The stove was electric. I imagine a gas stove could easily be rigged to work from a propane tank... but then you're dealing with possible leaks and potentially toxic exhaust fumes, which most props people would prefer to avoid!

Oh - and eggs are a good thing to cook during a scene because you can do them using low heat, and they cook fast, and they can be eaten fast, too.

Michael said...

Friday question - Do you know if BECKER was first pitched to NBC before ending up on CBS? I would have assumed NBC would have been interested in Ted Danson's first new show after CHEERS.

Fed by the muse said...

Something interesting I noticed recently while watching "Rhoda" is the soda cans were of the same design as those used on "Rosanne" fifteen years later (something like "Bailey's Soda").

Mitch said...

Because of the emmys Schitts Creek won, we started to watch it. I don't always agree with the winning of these awards (if I pay attention that year), but if something big happens, it gets my notice.

I think there should be more awards shows.

John G said...

Frasier was a great sitcom, yet never seemed to catch fire in syndication. Assuming you agree that's true, to what do you attribute it? I wonder if it has anything to do with the characters not being as warm as though of big syndie hits like Friends, Golden Girls, etc. Any thoughts?

John Schrank said...

To Fed by the muse:

You see product props again and again because there are a limited number of companies that produce these for films and television. Two of the biggest are Independent Studio Services and Earl Hays Press. Independent Studio Services makes a faux imported beer can that bears the name of its designer. Some sharp-eyed observer noticed actor Ed O'Neill reading the same Earl Hays Press prop newspaper design both in Married With Children and Modern Family, and the observation was widely passed around on the internet

Ere I Saw Elba said...

@Philly Cinephile's comment:

The first thing that came to mind was the SEINFELD episode where George Costanza is bullshitting his way through a pilot show pitch to the president of NBC:

George: We did a play where an actor cooked on stage! What was his name?

Jerry: Uh, Pepe!

George: Yeah, Pepe.

NBC: You cooked? On the show?

George:, he mimed it! That's what made it so funny!

And Jerry, and the heads of NBC are all pacified. Personally I couldn't imagine cooking and acting at the same time, but sometimes that's just the route to go.

Brian Fies said...

Today's last item reminds me of a story Mark Hamill tells about working on the first "Star Wars" movie. They were shooting the scene following our heroes' escape from the trash compactor, and Hamill was concerned that his hair should be wet and dirty from his submerged dumpster dive. Harrison Ford turned to him and said, "Hey, kid, it ain't that kind of movie. If people are looking at your hair, we're all in big trouble." Ford was right.

Mitch said...

I disagree Frasier didn't make it in syndication. Played alot in Chicago, still does on the Hallmark Channel.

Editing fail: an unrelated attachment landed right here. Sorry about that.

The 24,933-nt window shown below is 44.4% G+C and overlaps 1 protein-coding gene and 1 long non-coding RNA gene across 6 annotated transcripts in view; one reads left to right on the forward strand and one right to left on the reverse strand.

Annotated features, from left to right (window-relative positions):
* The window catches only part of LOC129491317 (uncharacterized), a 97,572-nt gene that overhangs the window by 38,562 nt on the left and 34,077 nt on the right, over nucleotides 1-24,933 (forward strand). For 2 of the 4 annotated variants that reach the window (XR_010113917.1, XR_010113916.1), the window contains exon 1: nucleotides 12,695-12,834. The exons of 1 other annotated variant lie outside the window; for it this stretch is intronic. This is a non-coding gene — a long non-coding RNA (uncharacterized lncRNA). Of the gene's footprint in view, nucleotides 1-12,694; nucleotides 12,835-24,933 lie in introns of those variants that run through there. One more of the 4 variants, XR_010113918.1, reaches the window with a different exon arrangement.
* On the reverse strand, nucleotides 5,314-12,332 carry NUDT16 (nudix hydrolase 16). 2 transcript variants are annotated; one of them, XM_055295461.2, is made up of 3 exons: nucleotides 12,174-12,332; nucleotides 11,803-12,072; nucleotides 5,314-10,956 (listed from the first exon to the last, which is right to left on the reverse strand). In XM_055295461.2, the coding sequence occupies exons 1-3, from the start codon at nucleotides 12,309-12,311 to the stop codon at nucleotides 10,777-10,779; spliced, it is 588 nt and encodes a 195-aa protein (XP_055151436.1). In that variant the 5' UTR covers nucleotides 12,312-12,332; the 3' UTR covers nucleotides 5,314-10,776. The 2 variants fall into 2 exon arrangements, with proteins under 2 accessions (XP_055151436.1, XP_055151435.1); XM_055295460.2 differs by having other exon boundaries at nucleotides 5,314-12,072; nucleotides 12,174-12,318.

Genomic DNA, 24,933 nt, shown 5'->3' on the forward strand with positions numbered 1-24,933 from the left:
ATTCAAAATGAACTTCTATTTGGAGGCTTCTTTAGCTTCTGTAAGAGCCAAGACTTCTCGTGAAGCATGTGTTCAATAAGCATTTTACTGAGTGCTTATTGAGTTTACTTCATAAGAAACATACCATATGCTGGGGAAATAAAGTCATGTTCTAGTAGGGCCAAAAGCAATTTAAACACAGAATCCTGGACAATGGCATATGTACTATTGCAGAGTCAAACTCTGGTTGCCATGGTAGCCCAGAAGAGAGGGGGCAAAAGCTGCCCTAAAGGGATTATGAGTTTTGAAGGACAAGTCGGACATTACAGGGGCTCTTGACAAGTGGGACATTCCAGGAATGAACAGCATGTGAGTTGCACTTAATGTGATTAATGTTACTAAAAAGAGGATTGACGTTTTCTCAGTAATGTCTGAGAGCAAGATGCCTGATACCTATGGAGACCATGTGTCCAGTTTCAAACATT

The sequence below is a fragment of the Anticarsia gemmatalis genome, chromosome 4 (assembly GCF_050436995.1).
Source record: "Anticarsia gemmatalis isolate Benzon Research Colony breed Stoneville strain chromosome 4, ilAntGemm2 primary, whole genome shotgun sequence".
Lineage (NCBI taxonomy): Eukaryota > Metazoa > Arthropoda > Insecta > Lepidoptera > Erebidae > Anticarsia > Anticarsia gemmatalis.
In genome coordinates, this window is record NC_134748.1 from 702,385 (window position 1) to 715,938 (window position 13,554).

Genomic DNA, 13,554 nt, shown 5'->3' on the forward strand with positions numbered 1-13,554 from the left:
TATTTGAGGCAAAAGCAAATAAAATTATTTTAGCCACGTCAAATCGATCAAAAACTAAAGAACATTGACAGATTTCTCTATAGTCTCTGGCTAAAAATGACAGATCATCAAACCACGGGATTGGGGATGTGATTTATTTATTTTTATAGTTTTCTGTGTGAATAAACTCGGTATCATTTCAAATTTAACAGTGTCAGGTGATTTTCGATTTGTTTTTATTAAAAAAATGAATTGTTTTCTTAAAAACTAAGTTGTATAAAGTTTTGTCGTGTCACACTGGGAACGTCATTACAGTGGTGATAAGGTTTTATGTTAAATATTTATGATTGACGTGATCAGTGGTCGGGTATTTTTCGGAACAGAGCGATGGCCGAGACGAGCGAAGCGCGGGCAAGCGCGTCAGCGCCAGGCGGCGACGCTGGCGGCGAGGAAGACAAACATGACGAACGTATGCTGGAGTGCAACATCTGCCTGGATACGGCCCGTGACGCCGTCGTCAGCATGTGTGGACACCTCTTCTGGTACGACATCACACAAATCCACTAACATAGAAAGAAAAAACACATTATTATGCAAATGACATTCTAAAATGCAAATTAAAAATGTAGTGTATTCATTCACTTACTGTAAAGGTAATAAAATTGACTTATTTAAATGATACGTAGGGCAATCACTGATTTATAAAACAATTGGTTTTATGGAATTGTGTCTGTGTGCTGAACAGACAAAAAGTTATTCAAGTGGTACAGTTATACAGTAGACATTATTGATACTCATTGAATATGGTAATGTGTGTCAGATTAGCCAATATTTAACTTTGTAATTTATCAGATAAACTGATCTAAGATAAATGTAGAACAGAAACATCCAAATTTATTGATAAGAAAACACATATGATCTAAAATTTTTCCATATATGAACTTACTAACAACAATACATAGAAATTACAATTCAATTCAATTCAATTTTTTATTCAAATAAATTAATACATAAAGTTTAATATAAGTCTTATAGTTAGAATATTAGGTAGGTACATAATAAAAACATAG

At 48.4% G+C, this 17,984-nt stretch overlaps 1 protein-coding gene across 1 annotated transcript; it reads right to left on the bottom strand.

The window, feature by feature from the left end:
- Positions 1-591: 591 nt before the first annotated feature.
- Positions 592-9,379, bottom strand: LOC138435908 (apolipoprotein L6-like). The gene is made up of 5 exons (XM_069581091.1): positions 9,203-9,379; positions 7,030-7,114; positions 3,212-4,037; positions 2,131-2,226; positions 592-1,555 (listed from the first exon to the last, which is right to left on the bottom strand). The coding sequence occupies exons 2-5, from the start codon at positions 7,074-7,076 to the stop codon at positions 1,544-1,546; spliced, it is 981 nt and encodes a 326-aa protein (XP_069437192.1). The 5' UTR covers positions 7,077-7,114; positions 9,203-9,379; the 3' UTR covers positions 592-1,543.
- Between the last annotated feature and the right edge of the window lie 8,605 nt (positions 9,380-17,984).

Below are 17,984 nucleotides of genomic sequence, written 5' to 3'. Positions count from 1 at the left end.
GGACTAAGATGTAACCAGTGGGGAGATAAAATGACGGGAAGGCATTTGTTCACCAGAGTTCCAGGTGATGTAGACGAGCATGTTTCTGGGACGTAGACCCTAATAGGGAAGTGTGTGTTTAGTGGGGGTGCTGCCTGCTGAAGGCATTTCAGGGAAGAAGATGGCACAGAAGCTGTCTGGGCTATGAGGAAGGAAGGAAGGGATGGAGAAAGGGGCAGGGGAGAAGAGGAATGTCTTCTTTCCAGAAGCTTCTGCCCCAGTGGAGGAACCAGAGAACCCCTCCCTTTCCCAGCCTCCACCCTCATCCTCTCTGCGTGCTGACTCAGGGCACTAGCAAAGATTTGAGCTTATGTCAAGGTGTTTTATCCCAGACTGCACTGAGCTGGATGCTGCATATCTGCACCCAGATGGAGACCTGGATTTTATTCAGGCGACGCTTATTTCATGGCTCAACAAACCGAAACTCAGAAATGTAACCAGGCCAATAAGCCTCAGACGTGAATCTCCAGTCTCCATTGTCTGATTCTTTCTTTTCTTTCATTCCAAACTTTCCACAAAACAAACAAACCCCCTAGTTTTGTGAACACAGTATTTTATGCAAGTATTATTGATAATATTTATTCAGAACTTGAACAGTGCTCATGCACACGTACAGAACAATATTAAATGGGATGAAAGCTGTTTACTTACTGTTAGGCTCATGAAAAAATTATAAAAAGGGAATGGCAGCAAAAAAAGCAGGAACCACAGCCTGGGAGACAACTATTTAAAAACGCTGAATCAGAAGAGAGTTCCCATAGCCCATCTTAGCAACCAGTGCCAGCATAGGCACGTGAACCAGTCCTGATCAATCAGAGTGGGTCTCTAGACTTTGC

They had award shows on Frasier too, I think there should be more award shows.

JS said...

Friday Night Lights is an example of a show with low ratings which was too good to be cancelled. So many big careers came out of that show.

As per award shows - I don't care anymore. There are just too many shows on networks I don't even get. How much tv can you watch?

Chuck said...

Your question reminded me of being home and watching an episode of my wife's "All My Children". A scene was taking place in a kitchen. The camera angle was high and taking in the entire set. This kitchen had no sink. How did they miss that?!

WB Jax said...

Somewhat related, I wonder why soap opera characters ALWAYS dine at the same restaurant. On the Bold and the Beautiful the characters only seem to meet for lunch at this one al fresco Italian place (or did pre-pandemic). Of course, these people exist in a Los Angeles where one can get from Malibu to West LA, any time of the day, within ten minutes (and no one ever complains about the traffic!)

Mike Bloodworth said...

Back in the old days when there were only three networks it was highly likely that an Emmy nominated show was one you watched. Therefore, you really did care. You would root for your favorite shows. You would watch the "Emmys" because you wanted to see if your taste matched the rest of the nation.

PHILLY CINEPHILE: I learned this from a bartender. The reason one hollows out a lemon is to avoid getting juice in the rind. For cocktails that require a lemon twist you only want the essence that comes from a twist. Juice in the rind could change the taste of a drink in a disagreeable way. Plus, as Ken said, the actors need something to do. Watching them just standing around yapping can be kind of boring.

Jackie Mason died this week. The latest victim of "The 'Simpsons' Curse?"

Ken. You must be happy to hear that Broadway theaters are forcing actors and audience members to be vaccinated. I'll bet you wish you could do the same locally where your plays are being performed. That should solve all our problems.


Mark said...

I start noticing things like a character doing something incorrectly on my 10th or more viewing of the episode, so for me, whether that reflects the script quality depends on when I notice. That's when I also start noticing the scenery. For example, on Mike & Molly there are rooms behind the living room, including a bathroom. They talk quite a bit about a shortage of bathrooms, but they actually have one on each floor, so that mistake surprises me.

Mike said...

I laughed at loud at that comment about Quinn Cummings. I liked “Family” because I’m a sucker for dramas about families (as opposed to doctors, lawyers, police officers, etc). “Family” was interesting to me mainly because of Kristy McNichol, one of the most talented young actresses that I can remember. And also because the other members of the family were so flawed - the sometimes prickly mother, the father who had cheated on the mother, the slacker son, the materialistic oldest daughter.

Lemuel said...

Supposedly Dan Ackroyd really cooked those cheeseburgers in the Greek restaurant sketch.

Janet said...

Thanks for answering my question, Ken!

Yikes indeed about Quinn Cummings. Kinda funny she made such a fuss considering that her career didn't exactly go places and is out of the business now...